Having said that, API keys--which developers use to access the API services -- have been compared to passwords. Know what happens if you lose your passwords? CISOs using cloud service APIs need a solid security plan for protecting API keys.
3. Not keeping sufficient independence from cloud providers
As cloud services evolve and new vendors and approaches pop up, the cloud's old guard such as Amazon and Facebook are turning best practices into standards and products available on a smaller scale, according to Thielens.
"This is revolutionizing approaches to the cloud all the way to on-premise infrastructure," says Thielens.
With everything still changing and evolving, the best cloud approach today may not be the best choice down the road. "Applications can even reach the point where it is economically more sound to move them back out of the cloud and into the enterprise again," says Thielens. New standards efforts such as TOSCA and CAMP (both from OASIS, the Organization for the Advancement of Structured Information Standards) are offering tools so that companies can move to cloud like architectures without inescapably locking themselves in with a given cloud provider.
Companies should use these tools to maintain their independence just enough so they can switch to new cloud approaches as these become better suited to the organization's needs. On the operational risk management front, business resiliency is also better if you have flexibility to move quickly to another vendor (see next point).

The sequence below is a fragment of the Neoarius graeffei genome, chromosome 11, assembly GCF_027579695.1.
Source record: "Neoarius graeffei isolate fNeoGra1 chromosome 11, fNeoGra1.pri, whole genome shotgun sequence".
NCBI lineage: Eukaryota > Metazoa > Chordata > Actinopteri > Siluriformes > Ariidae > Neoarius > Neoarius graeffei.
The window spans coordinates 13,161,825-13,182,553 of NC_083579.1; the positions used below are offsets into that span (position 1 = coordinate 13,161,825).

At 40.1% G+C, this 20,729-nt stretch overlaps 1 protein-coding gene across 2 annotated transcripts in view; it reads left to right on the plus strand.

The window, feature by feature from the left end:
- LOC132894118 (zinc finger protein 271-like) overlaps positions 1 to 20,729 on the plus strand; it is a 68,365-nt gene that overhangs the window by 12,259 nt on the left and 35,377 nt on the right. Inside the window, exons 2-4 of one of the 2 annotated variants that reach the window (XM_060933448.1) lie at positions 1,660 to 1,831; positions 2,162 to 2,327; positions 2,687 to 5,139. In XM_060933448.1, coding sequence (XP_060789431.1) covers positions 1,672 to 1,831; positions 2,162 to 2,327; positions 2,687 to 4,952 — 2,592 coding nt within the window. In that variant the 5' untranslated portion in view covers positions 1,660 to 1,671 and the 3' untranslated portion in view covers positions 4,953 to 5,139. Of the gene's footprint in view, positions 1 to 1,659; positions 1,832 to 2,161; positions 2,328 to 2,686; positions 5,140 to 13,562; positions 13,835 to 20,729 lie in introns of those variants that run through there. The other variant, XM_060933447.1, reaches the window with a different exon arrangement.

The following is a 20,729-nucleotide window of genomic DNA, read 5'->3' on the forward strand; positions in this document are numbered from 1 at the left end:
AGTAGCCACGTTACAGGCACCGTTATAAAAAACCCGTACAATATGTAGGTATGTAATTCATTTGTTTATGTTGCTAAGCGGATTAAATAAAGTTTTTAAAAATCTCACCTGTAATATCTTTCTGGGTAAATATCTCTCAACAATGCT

4. Thinking you are outsourcing risk and accountability
The company can outsource some of its infrastructure to the cloud, but it cannot completely outsource its risk, accountability and compliance obligations. Enterprises require a certain amount of transparency into the cloud provider so they can own the risk models and mitigate enterprise strategies.
These needs suggest the cloud provider that may or may not be suitable for the company since some are more accessible for assessing and managing risk. "You don't want to sign off on the cloud provider taking on all of the risk," says Thielens. The cloud provider certainly cannot own or care about your risks like you can.
In an example from last spring, those who had all their services in the cloud in a single Amazon E2C Availability Zone had severe downtime issues. Those who shouldered some of the risk by proactively splitting their data across multiple availability zones were able to recover more quickly.
5. Signing up cloud solutions without IT and security involvement
It is easy to sign up and get into the cloud with various providers and applications large and small without any technical knowledge. Dropbox, SharePoint, a little extra computing oomph from Amazon -- your organization may already be using cloud-based services without IT's knowledge or involvement. It is as easy as entering a credit card number!
"The thinking is that they can bypass the long queue of IT projects and requirements and become productive," says Jerry Irvine, Chief Information Officer, Prescient Solutions and member of the National Cyber Security Task Force.